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Getting them ready for a new baby brother or sister

The arrival of a wee baby brother or sister is bound to be a bit of a shock to your other children. Suddenly, you've got a whole new little person to think about, and your older child is going to notice that the attention isn't always on them anymore!

The news may be hard for little minds to grasp, but with a bit of prep you can make it good news for everyone.

Before your new baby arrives

Try to involve your child right from the word go. Let them touch your tummy and tell them about the baby growing inside – but don’t push the subject if they’re not interested. Show them where this new arrival will be sleeping and ask them for help with choosing newborn essentials, like clothes and toys.

Tip #1: Tell it like it is

image of toddlers with pregnant mum

image of toddlers with pregnant mum

Your children won’t be able to play with your new baby at first. So why not take them to visit other families with babies to help them learn what to expect. It’s also a good idea to tell them about the new arrival at the same time as you tell other people.

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Tip #2: Keep things stable

Your children might be a wee bit anxious about how things might change when the new baby arrives. So let them spend time with the person who’ll be looking after them while you’re in labour. And reassure them - tell them that some things won’t change – like going to nursery or popping round to see gran on a Wednesday.

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Tip #3: Our baby

As your pregnancy goes along, it can be a special time to prepare for "our baby". Show them your ultrasound pics and share what baby is doing each week as it’s growing.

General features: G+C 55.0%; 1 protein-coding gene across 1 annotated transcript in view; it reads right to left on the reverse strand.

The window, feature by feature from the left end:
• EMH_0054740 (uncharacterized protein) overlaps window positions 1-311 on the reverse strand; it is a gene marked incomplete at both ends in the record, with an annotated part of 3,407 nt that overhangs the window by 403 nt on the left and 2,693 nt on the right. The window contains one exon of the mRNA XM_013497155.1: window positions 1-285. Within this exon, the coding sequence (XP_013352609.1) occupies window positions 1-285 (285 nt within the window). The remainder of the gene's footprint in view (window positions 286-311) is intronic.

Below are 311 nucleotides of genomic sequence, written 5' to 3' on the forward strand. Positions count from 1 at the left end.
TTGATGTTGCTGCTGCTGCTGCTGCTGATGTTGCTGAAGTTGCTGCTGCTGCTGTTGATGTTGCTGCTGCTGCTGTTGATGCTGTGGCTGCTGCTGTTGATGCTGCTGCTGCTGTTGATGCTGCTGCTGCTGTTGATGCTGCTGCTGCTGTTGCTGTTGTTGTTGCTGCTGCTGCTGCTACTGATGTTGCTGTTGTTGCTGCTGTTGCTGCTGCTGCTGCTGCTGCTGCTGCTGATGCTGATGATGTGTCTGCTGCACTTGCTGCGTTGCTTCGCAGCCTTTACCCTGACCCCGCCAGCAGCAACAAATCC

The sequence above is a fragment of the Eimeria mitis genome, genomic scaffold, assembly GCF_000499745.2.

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Tip #4: Plan well ahead

Make any changes, such as moving them from a cot to a bed, well in advance so they don’t feel put out. And it’s also best to avoid major changes, such as potty training or starting nursery, too close to the delivery date. Try to give them some sense of when the baby is due by talking about it arriving in the summer or after a holiday or their birthday. Kids under three don't really understand time.

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Tip #5: Ask for their help

Give your child fun "big brother" or "big sister" jobs like helping to pick the toys for baby. What names do they like for baby? Your pregnancy is a lovely time to tell them about silly stories from when they were a baby, and when you were pregnant with them.

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Tip #6: Baby Box

Once you’ve got your Baby Box, get them involved in colouring it in and making it beautiful for their new wee brother or sister. You could get them to help you unpack the box and chat to them about what’s in it.

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From the parents:

  • "Reading books about becoming a sister/brother and sharing as much of the preparation for baby as possible"
  • "We gave our 21-month-old a new baby doll with a car seat as she visited her new baby brother for the first time"
  • "We gave our toddler a present from the baby when he arrived and our toddler chose a present for the baby"

This article was created as part of

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